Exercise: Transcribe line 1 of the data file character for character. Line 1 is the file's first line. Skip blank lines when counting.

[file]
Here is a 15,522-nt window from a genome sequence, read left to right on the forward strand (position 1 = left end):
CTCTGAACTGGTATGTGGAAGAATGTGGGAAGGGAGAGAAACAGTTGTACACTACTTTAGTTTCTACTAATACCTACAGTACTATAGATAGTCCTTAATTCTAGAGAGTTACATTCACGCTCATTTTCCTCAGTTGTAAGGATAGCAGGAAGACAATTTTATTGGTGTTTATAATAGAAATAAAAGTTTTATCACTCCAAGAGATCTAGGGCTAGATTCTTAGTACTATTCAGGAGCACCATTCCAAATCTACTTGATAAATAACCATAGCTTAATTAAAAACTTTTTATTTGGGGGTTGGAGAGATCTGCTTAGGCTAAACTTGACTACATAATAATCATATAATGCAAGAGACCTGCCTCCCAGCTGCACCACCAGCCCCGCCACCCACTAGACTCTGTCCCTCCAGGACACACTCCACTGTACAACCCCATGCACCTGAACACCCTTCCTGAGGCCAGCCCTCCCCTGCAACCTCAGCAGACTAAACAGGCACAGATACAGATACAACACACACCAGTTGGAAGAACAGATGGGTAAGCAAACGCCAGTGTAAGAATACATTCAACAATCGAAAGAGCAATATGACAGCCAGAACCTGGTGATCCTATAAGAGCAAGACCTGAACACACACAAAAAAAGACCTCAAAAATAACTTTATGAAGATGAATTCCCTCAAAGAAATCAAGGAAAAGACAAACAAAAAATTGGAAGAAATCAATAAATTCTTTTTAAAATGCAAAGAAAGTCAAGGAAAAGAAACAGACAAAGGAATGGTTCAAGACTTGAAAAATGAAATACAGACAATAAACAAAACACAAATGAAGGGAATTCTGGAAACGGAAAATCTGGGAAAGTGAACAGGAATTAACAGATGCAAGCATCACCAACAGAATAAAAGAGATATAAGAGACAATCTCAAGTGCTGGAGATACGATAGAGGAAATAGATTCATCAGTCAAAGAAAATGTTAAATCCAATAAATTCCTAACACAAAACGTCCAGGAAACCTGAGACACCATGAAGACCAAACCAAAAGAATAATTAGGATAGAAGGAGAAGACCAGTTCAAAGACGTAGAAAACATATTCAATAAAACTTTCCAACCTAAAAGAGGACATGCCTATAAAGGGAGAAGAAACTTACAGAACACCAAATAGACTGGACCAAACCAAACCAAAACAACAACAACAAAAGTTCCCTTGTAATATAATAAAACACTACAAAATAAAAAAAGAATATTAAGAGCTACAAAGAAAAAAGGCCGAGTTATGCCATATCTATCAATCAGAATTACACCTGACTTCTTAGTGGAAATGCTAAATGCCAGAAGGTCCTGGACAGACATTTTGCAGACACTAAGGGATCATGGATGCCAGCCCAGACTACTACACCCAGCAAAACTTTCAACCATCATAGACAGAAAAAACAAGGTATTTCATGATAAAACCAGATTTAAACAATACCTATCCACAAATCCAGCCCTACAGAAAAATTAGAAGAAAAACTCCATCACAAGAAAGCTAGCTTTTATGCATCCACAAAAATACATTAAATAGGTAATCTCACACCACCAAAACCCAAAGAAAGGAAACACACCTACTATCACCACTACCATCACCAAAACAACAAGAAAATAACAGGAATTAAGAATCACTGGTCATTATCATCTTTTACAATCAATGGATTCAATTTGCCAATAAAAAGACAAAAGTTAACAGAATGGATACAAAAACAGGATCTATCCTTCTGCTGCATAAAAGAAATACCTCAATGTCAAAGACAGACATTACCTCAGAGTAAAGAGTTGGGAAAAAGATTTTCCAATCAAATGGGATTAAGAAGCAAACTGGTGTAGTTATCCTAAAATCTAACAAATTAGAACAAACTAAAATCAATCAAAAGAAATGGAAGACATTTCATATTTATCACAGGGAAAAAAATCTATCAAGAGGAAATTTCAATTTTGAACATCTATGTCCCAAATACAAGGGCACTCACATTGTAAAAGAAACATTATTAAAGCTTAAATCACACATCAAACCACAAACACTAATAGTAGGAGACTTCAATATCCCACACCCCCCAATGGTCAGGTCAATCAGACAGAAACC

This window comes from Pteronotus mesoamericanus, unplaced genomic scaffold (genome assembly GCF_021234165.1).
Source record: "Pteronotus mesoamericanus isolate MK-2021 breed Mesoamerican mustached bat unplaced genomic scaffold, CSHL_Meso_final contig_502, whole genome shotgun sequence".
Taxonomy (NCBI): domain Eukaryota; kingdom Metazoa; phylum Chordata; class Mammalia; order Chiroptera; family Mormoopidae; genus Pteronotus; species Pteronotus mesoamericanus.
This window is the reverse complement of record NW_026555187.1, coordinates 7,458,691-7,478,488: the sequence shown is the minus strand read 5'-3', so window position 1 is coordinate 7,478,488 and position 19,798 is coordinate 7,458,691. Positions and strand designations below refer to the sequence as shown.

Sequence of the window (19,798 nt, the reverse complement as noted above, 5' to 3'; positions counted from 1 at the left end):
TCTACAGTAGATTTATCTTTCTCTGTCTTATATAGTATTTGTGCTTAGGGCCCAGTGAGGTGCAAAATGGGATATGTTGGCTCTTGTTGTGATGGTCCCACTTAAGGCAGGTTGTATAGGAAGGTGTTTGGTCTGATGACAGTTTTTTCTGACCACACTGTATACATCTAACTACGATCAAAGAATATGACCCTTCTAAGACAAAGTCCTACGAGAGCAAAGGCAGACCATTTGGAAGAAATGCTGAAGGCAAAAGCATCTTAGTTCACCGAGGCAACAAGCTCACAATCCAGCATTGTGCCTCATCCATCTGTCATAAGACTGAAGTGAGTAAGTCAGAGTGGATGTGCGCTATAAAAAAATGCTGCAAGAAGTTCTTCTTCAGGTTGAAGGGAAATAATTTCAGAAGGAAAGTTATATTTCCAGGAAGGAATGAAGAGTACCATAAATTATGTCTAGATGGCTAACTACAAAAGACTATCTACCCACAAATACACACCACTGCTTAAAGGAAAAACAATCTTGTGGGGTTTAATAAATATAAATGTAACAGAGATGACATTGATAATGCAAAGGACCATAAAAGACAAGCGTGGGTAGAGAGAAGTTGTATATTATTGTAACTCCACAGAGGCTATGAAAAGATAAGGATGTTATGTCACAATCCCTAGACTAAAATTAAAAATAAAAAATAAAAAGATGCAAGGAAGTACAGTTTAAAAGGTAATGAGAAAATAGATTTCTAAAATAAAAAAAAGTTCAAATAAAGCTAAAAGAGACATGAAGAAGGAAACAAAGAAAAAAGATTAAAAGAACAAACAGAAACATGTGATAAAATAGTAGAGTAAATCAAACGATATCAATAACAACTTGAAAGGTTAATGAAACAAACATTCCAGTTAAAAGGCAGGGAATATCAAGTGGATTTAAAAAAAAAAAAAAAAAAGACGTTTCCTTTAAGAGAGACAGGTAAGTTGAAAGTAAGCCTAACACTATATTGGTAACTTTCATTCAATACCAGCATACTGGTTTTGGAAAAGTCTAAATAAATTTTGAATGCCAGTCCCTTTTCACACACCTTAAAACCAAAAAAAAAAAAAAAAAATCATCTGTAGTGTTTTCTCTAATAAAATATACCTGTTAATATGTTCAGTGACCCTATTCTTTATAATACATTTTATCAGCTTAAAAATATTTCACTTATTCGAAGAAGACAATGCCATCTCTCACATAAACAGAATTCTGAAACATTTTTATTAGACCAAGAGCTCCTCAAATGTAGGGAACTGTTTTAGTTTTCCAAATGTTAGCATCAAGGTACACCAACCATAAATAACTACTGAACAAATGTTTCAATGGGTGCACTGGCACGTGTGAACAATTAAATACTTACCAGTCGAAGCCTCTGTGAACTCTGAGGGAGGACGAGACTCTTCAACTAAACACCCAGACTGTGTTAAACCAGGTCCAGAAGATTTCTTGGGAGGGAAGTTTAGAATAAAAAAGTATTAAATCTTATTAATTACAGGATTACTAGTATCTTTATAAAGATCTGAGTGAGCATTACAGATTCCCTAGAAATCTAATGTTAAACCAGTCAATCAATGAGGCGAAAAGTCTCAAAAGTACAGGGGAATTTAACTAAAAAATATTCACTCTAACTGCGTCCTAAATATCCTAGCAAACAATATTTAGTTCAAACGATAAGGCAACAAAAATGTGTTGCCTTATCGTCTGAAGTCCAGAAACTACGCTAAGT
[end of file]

Here is a 15,522-nt window from a genome sequence, read left to right on the forward strand (position 1 = left end):